"There’s definitely a technological revolution going on in the past two to three years,” Malko says. "When I started at Merchant Warehouse six years ago, it was all about dial-up terminals, but the only way you could do tradeshows wirelessly was with a knuckle buster or a pricey wireless terminal. It was status quo for years until POS systems and SaaS-type solutions started coming out. But I think the iPhone was the difference maker. No one cared about mobile apps until the iPhone came out.”
There’s an app for that
With billions of apps available on the market today, it’s safe to say that you have to wade through a sea of clunkers to find the proverbial gem. Luckily, a few app developers are investing in solid applications that are causing a buzz in the retail space.
Merchant Warehouse developed a cross-platform application, MerchantWARE Mobile that runs on Apple, Android, Blackberry and Windows Mobile operating systems. It’s free to install and can be tethered via Bluetooth to a card swipe (not available on Apple devices). Resellers are encouraged to offer the free app as a value-add for customers that have a Merchant Warehouse merchant account. The app is PCI compliant and features detailed reporting.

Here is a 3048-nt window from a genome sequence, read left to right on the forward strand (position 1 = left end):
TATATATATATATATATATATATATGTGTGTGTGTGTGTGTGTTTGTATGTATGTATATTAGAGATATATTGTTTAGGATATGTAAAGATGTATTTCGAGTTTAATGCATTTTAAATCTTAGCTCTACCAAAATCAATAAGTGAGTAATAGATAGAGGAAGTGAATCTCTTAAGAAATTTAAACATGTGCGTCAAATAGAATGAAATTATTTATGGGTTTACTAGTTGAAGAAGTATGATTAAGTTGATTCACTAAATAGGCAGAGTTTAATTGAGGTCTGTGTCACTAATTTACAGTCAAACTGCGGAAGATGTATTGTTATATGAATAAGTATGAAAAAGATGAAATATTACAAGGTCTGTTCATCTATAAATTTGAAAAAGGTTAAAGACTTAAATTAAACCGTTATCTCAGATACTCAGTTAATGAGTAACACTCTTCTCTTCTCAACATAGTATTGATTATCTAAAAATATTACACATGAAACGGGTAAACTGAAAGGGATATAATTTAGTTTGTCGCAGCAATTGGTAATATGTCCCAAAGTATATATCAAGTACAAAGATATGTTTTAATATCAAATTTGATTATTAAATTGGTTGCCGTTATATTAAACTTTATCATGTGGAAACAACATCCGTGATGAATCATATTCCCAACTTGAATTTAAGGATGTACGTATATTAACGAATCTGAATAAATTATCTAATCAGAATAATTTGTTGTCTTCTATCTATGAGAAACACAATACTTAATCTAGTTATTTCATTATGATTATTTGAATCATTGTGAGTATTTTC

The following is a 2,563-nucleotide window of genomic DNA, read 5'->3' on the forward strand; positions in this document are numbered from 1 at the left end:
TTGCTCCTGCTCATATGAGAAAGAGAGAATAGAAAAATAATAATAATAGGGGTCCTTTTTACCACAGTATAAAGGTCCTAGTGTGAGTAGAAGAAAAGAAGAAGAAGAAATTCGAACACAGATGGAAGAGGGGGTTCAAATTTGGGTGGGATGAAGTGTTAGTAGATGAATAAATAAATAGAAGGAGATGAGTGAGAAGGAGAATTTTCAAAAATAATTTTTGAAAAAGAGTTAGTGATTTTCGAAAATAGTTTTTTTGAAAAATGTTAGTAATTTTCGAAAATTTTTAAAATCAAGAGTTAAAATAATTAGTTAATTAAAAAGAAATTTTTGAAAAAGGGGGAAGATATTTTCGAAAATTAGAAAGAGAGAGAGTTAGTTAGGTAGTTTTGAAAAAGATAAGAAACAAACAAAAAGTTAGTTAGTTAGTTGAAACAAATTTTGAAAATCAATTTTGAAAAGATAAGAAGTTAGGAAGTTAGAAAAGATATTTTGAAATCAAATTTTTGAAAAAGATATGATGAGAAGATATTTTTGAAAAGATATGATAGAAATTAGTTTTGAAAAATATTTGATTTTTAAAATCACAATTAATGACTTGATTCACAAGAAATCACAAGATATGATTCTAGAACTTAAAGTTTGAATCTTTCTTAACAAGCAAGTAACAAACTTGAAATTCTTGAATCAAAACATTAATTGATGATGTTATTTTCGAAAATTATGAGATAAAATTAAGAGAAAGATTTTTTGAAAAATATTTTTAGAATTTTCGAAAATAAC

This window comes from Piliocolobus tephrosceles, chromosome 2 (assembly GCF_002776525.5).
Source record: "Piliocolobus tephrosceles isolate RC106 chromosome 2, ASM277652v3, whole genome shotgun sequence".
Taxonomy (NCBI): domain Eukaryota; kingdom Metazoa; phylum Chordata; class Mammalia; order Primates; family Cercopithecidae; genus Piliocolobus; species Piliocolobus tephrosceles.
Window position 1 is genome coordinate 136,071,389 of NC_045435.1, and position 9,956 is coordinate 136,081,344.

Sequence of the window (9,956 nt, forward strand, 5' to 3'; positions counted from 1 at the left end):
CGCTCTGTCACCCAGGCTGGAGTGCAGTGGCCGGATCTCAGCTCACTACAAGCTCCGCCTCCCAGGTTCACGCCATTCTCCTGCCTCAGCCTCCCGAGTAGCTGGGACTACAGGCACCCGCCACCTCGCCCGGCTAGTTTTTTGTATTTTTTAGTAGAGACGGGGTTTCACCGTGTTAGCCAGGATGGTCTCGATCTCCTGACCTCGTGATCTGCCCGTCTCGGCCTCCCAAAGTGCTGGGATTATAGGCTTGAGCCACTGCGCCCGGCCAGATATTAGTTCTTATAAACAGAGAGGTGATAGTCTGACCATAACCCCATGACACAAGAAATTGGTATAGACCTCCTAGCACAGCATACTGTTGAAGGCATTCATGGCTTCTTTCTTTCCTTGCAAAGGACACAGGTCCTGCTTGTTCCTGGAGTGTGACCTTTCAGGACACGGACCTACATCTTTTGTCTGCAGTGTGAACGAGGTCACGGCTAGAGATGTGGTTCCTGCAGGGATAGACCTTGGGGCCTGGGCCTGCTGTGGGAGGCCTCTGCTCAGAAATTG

Another option is from relative newcomer Square (, which offers an app/card reader program in which a tiny card reader is attached to an iPhone via the headphone jack on top of the phone. Square allows users to take fingerprint signatures, send receipts via text messages, and even has built-in accounting software to track sales and taxes.
A hybrid hardware/software unit that is stirring up some buzz is the PaySaber ( by USAePay Solution. The PaySaber is technically a handheld dock that you slide an iPhone or iPod Touch into. It features a thermal printer and a card swipe, as well as an app that lets you control all the different functions of the device. There’s even an option for a barcode scanner allowing the retailer to track inventory. 
Let’s get it started
The big concern for most VARs and retailers looking to move towards smartphone integration is ease of use. No one wants to spend hours installing additional software and hardware, nor do they want a phone that crashes every hour or can’t connect to the internet.